Last week, crew members set up and calibrated the refurbished Solidification Using a Baffle in Sealed Ampoules (SUBSA) hardware onboard the International Space Station National Lab and began processing samples. SUBSA is a high-temperature furnace that can be used to study how microgravity affects the synthesis of semiconductor and scintillator crystals. Such crystals can be used to detect radiation and have important applications in homeland security and defense devices.
Production of semiconductors and scintillators involves combining and melting various elements that crystallize as they cool. On Earth, gravity-driven convection during synthesis can lead to semiconductor and scintillator crystals with imperfections such as cracks and bubbles that affect the performance of the crystals. In microgravity, however, convection is minimized, enabling the synthesis of higher quality crystals with fewer imperfections—which could ultimately lead to improved functionality of semiconductors and scintillators back on the ground. SUBSA is equipped with high-definition video imaging that allows investigators to monitor samples and observe the melting and crystallization processes in real time.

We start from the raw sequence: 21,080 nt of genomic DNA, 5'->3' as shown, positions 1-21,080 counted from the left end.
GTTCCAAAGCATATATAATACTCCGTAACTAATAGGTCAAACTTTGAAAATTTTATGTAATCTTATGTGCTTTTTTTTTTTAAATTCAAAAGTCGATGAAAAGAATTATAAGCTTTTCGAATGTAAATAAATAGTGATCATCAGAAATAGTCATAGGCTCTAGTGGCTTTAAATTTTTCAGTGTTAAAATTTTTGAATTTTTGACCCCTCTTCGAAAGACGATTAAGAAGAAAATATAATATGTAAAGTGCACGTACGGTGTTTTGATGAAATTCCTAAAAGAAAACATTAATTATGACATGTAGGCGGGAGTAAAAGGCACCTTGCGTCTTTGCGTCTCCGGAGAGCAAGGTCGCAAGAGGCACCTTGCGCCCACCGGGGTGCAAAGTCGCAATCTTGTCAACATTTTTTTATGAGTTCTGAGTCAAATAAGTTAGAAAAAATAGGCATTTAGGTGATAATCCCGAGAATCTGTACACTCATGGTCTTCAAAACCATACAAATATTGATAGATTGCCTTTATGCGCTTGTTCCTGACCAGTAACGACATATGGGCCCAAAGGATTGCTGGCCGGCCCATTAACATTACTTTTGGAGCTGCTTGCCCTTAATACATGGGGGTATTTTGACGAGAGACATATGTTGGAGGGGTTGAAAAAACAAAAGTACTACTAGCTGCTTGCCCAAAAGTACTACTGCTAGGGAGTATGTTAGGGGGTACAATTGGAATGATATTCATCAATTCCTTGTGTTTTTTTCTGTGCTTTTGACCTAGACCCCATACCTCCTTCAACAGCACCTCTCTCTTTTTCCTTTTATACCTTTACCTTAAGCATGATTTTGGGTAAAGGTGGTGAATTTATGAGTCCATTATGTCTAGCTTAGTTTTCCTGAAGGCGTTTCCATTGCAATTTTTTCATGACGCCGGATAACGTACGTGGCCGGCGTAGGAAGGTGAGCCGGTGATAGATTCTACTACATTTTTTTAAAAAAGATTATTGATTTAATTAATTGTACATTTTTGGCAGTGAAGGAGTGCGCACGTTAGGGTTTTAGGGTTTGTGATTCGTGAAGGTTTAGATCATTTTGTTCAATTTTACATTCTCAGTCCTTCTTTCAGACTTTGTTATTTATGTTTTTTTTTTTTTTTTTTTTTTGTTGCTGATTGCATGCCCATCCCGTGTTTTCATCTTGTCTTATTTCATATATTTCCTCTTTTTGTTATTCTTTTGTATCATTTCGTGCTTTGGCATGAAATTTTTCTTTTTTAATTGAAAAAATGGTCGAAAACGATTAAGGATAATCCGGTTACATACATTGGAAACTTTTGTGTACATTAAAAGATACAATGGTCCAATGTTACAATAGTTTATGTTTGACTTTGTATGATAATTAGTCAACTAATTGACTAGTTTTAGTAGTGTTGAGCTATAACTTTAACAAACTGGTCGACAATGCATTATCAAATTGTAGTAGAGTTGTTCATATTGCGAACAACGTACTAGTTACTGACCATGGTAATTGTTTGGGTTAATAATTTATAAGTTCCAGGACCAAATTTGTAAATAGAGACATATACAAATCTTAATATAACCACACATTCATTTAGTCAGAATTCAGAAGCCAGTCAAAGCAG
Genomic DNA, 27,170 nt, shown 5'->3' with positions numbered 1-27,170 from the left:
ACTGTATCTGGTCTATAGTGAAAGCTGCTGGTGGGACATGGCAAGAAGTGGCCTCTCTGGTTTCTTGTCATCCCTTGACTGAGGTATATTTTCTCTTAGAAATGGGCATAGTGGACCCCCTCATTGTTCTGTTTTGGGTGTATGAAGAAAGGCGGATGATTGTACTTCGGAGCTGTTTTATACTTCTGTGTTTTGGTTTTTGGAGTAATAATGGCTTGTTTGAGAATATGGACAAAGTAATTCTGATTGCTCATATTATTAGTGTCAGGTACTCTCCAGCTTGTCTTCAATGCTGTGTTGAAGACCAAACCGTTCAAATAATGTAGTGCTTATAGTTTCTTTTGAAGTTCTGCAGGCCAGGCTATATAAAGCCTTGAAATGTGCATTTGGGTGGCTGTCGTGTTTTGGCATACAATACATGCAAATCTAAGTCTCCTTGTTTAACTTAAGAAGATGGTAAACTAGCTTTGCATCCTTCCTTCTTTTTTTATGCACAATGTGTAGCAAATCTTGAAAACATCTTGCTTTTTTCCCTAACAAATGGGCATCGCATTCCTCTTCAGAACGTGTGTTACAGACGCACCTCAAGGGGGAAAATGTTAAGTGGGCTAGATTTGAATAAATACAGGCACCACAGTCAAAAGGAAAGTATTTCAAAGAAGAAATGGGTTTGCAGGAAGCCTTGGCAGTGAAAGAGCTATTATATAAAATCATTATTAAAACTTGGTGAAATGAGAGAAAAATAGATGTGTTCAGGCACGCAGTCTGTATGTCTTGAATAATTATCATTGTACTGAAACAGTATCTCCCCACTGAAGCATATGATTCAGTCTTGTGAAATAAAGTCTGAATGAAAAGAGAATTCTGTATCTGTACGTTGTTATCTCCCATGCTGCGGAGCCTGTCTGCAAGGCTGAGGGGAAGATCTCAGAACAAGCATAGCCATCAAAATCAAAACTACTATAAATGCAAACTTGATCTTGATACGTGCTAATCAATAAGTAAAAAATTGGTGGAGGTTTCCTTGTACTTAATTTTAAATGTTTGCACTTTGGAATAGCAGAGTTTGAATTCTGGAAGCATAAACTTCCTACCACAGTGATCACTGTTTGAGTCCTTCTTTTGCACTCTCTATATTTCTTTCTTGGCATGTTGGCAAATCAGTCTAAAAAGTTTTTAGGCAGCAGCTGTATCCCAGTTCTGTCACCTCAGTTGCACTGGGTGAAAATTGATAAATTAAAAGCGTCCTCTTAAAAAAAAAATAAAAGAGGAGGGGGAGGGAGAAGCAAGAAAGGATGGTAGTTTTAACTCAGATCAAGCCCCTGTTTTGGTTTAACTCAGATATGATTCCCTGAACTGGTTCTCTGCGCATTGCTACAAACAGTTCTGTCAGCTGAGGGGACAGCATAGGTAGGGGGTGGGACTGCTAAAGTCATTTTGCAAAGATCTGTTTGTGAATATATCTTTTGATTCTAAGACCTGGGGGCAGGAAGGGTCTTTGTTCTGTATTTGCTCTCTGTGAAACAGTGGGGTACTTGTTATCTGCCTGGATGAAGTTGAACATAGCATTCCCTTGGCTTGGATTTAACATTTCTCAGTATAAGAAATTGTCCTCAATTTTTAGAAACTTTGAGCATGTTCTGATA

The original SUBSA hardware launched to the ISS in 2002 and was returned to Earth shortly after the completion of initial experiments. Following a growing demand on the ISS National Lab for capabilities provided by SUBSA, NASA agreed to refurbish the hardware and worked together with the ISS National Lab to select payloads to utilize the renovated furnace.
Learn more about SUBSA and some of the ISS National Lab investigations using the upgraded hardware to improve synthesis of semiconductor and scintillator crystals in the Upward feature “The Little Furnace that Could: Using Space to Improve Radiation Detection.”